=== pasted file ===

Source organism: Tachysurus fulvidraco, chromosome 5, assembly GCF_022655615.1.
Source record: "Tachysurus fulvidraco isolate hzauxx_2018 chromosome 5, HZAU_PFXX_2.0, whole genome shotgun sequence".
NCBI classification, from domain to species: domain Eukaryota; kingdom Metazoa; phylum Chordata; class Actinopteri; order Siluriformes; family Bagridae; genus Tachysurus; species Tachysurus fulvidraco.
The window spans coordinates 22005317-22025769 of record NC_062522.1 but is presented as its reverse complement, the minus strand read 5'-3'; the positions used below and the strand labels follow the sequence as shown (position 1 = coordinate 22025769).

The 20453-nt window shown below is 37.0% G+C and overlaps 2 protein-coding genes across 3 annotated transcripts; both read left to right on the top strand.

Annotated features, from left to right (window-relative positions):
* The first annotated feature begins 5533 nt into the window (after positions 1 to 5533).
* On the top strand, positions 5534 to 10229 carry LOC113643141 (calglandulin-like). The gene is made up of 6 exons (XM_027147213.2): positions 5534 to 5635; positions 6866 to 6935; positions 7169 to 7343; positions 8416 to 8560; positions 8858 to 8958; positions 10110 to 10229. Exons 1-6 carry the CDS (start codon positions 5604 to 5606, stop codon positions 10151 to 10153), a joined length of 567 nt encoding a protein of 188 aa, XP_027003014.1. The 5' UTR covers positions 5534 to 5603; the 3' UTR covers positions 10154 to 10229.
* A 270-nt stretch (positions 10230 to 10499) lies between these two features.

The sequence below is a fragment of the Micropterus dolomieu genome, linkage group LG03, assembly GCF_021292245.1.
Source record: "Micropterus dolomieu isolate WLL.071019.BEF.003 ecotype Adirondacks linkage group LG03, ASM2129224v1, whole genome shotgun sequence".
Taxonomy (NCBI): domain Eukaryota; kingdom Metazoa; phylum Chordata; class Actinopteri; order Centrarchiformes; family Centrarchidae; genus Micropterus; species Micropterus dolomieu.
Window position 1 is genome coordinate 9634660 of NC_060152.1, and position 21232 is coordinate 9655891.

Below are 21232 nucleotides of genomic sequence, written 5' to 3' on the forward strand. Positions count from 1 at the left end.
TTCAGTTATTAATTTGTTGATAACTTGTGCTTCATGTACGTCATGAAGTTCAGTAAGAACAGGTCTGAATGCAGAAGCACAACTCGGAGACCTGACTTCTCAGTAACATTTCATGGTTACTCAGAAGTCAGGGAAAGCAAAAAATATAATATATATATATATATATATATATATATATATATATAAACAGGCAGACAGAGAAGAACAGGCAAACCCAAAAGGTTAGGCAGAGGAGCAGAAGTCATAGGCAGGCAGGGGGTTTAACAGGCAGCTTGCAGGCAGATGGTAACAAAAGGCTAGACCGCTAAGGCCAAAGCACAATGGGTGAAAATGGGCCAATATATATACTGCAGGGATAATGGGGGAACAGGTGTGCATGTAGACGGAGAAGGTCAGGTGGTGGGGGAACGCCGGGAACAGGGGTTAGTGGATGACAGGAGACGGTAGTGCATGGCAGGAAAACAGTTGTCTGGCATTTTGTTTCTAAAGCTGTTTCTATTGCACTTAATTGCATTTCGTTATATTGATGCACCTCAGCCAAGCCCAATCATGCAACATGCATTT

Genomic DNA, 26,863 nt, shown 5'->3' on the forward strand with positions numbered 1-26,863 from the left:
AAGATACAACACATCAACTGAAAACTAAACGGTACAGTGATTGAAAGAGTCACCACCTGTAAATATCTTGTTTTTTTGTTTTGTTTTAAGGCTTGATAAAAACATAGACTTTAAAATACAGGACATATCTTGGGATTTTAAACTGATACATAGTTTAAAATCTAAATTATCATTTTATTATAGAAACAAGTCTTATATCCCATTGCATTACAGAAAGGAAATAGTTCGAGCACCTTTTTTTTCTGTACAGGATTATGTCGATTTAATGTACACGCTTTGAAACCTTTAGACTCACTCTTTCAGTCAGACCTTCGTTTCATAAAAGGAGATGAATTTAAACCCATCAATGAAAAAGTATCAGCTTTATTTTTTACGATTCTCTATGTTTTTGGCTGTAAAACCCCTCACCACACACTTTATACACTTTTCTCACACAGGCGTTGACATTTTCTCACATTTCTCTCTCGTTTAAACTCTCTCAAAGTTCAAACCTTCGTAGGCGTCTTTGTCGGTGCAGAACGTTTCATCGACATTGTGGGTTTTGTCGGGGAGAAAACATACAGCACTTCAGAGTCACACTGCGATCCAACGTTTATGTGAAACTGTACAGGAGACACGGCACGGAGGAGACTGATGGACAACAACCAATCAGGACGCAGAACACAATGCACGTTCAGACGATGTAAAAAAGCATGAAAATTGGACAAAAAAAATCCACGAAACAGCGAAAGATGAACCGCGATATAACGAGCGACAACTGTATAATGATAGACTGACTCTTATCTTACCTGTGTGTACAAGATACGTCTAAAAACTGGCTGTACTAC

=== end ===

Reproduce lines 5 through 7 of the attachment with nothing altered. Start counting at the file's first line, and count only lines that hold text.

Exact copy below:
The 20453-nt window shown below is 37.0% G+C and overlaps 2 protein-coding genes across 3 annotated transcripts; both read left to right on the top strand.

Annotated features, from left to right (window-relative positions):
* The first annotated feature begins 5533 nt into the window (after positions 1 to 5533).